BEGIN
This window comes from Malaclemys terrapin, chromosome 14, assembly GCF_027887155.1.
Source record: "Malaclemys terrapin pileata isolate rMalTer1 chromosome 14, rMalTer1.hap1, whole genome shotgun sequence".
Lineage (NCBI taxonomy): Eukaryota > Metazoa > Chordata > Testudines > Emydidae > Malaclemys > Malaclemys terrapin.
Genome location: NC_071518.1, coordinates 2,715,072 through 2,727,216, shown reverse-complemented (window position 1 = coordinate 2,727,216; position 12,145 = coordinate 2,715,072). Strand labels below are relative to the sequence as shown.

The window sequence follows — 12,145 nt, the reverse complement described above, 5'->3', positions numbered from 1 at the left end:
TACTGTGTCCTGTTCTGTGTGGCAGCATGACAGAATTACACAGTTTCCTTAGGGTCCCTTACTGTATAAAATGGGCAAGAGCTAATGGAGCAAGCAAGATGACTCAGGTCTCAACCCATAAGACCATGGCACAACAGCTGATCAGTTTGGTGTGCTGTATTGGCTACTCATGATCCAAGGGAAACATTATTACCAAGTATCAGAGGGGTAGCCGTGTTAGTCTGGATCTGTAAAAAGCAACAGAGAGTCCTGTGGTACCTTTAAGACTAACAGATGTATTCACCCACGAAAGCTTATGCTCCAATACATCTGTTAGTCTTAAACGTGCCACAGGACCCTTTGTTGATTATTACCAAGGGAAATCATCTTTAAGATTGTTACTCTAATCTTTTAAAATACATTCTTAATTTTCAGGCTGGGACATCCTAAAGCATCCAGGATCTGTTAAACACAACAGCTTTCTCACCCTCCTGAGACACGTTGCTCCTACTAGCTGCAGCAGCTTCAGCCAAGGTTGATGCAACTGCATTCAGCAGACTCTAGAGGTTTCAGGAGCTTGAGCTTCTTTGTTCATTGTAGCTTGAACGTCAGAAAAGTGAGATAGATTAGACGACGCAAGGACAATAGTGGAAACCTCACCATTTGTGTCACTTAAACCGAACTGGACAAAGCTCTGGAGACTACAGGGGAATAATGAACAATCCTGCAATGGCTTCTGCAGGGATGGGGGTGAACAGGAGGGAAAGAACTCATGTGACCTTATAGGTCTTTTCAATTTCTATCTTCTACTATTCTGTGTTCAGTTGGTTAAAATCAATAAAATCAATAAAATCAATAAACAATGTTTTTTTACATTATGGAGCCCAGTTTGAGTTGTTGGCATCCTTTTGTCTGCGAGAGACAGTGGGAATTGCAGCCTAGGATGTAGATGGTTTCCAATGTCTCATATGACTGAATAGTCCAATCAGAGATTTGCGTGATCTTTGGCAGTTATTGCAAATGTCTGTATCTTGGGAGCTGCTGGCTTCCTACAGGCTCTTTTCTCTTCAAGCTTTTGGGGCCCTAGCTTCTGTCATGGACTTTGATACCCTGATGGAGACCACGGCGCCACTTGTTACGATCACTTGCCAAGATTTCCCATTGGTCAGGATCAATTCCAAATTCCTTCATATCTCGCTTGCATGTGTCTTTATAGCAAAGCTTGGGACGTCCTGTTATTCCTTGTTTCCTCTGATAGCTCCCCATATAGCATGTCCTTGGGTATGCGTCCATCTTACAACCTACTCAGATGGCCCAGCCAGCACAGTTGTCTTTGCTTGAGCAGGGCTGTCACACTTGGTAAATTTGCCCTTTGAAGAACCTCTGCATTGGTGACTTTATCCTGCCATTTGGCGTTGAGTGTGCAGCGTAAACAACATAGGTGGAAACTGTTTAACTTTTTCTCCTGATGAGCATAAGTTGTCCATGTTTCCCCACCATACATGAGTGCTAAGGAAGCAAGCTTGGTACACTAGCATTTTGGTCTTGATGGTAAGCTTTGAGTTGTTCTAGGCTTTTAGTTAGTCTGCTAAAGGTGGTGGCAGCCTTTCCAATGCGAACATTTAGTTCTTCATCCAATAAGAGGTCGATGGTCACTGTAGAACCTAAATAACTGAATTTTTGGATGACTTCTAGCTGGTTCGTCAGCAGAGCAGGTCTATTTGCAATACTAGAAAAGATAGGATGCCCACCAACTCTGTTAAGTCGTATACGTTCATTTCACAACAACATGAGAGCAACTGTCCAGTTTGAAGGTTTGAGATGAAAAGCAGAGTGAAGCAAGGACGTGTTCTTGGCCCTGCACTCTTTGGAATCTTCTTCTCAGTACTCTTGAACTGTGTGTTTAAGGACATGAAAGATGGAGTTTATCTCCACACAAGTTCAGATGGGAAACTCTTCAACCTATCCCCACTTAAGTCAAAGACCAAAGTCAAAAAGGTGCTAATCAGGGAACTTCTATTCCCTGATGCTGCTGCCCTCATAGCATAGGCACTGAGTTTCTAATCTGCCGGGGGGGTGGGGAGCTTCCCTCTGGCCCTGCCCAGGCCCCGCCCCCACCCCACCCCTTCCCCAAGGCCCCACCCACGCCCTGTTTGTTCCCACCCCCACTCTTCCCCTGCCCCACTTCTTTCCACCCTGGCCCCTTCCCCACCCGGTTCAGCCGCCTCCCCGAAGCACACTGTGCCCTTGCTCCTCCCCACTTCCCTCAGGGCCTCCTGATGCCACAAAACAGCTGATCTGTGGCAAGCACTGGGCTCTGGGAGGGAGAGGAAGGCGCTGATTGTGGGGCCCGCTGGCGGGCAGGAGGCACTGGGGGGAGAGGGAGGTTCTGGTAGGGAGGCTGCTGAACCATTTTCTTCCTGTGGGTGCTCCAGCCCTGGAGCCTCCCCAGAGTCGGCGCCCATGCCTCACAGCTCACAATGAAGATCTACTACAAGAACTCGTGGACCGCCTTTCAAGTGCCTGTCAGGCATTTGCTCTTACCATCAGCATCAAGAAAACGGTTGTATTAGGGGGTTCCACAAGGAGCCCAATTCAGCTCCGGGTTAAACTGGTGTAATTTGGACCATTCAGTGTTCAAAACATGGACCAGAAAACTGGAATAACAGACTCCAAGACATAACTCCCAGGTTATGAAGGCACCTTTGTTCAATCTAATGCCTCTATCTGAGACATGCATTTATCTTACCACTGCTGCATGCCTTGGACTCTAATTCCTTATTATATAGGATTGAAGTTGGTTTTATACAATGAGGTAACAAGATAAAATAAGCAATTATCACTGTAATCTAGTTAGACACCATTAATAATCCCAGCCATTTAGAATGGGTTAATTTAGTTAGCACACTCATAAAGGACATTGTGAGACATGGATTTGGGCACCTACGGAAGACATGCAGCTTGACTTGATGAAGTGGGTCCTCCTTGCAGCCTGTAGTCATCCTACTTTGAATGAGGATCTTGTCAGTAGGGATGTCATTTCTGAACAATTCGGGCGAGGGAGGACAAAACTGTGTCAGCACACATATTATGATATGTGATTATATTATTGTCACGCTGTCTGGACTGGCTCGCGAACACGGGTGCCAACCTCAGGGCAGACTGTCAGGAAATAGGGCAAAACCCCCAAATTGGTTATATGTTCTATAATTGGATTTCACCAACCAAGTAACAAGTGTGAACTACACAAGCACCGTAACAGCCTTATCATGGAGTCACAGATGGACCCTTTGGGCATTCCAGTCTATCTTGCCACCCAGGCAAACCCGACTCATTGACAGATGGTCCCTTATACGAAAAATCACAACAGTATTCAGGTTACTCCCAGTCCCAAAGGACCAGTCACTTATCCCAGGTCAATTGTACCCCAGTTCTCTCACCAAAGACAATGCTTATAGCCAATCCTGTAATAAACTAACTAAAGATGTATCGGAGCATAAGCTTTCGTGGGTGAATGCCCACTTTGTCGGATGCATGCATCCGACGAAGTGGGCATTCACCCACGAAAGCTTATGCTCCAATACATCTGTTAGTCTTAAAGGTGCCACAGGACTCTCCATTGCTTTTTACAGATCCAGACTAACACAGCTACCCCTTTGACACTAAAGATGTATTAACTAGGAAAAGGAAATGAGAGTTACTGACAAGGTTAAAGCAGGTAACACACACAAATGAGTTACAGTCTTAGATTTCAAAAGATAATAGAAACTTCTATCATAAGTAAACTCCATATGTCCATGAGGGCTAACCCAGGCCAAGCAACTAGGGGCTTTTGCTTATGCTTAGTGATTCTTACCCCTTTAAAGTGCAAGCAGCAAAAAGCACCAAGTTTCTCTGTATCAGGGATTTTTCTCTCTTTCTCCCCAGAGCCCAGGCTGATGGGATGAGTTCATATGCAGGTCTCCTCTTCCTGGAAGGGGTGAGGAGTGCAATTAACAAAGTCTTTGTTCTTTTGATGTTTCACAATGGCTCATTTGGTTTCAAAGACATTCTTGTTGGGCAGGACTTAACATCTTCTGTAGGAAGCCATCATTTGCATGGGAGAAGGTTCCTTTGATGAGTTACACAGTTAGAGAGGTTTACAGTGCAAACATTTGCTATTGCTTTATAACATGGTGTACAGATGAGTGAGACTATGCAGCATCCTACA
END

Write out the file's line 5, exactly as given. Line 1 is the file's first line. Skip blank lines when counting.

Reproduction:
The window sequence follows — 12,145 nt, the reverse complement described above, 5'->3', positions numbered from 1 at the left end: